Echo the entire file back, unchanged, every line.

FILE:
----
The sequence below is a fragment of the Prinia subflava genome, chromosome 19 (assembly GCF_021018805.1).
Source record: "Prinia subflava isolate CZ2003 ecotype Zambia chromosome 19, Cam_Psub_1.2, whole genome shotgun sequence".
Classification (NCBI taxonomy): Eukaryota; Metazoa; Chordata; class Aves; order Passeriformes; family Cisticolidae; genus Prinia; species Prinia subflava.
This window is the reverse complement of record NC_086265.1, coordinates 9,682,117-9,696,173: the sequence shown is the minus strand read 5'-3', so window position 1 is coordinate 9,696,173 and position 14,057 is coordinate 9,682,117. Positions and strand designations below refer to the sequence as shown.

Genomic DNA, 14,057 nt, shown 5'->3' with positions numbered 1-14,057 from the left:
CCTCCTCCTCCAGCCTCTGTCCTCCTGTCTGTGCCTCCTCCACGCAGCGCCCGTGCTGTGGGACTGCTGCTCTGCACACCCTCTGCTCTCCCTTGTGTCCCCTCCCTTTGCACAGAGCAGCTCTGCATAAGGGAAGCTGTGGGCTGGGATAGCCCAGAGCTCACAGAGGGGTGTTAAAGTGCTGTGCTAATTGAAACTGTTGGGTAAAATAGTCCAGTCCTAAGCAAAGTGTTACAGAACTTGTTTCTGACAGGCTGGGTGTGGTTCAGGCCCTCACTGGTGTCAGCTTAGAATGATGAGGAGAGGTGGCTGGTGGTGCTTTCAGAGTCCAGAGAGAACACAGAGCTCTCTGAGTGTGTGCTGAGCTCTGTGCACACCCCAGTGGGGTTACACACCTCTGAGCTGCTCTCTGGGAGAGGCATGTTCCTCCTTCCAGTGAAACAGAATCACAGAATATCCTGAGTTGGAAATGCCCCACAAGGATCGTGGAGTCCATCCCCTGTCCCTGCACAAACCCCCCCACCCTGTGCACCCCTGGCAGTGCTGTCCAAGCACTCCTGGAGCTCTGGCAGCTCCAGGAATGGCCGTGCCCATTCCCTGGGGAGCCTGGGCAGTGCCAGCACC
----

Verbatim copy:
The sequence below is a fragment of the Prinia subflava genome, chromosome 19 (assembly GCF_021018805.1).
Source record: "Prinia subflava isolate CZ2003 ecotype Zambia chromosome 19, Cam_Psub_1.2, whole genome shotgun sequence".
Classification (NCBI taxonomy): Eukaryota; Metazoa; Chordata; class Aves; order Passeriformes; family Cisticolidae; genus Prinia; species Prinia subflava.
This window is the reverse complement of record NC_086265.1, coordinates 9,682,117-9,696,173: the sequence shown is the minus strand read 5'-3', so window position 1 is coordinate 9,696,173 and position 14,057 is coordinate 9,682,117. Positions and strand designations below refer to the sequence as shown.

Genomic DNA, 14,057 nt, shown 5'->3' with positions numbered 1-14,057 from the left:
CCTCCTCCTCCAGCCTCTGTCCTCCTGTCTGTGCCTCCTCCACGCAGCGCCCGTGCTGTGGGACTGCTGCTCTGCACACCCTCTGCTCTCCCTTGTGTCCCCTCCCTTTGCACAGAGCAGCTCTGCATAAGGGAAGCTGTGGGCTGGGATAGCCCAGAGCTCACAGAGGGGTGTTAAAGTGCTGTGCTAATTGAAACTGTTGGGTAAAATAGTCCAGTCCTAAGCAAAGTGTTACAGAACTTGTTTCTGACAGGCTGGGTGTGGTTCAGGCCCTCACTGGTGTCAGCTTAGAATGATGAGGAGAGGTGGCTGGTGGTGCTTTCAGAGTCCAGAGAGAACACAGAGCTCTCTGAGTGTGTGCTGAGCTCTGTGCACACCCCAGTGGGGTTACACACCTCTGAGCTGCTCTCTGGGAGAGGCATGTTCCTCCTTCCAGTGAAACAGAATCACAGAATATCCTGAGTTGGAAATGCCCCACAAGGATCGTGGAGTCCATCCCCTGTCCCTGCACAAACCCCCCCACCCTGTGCACCCCTGGCAGTGCTGTCCAAGCACTCCTGGAGCTCTGGCAGCTCCAGGAATGGCCGTGCCCATTCCCTGGGGAGCCTGGGCAGTGCCAGCACC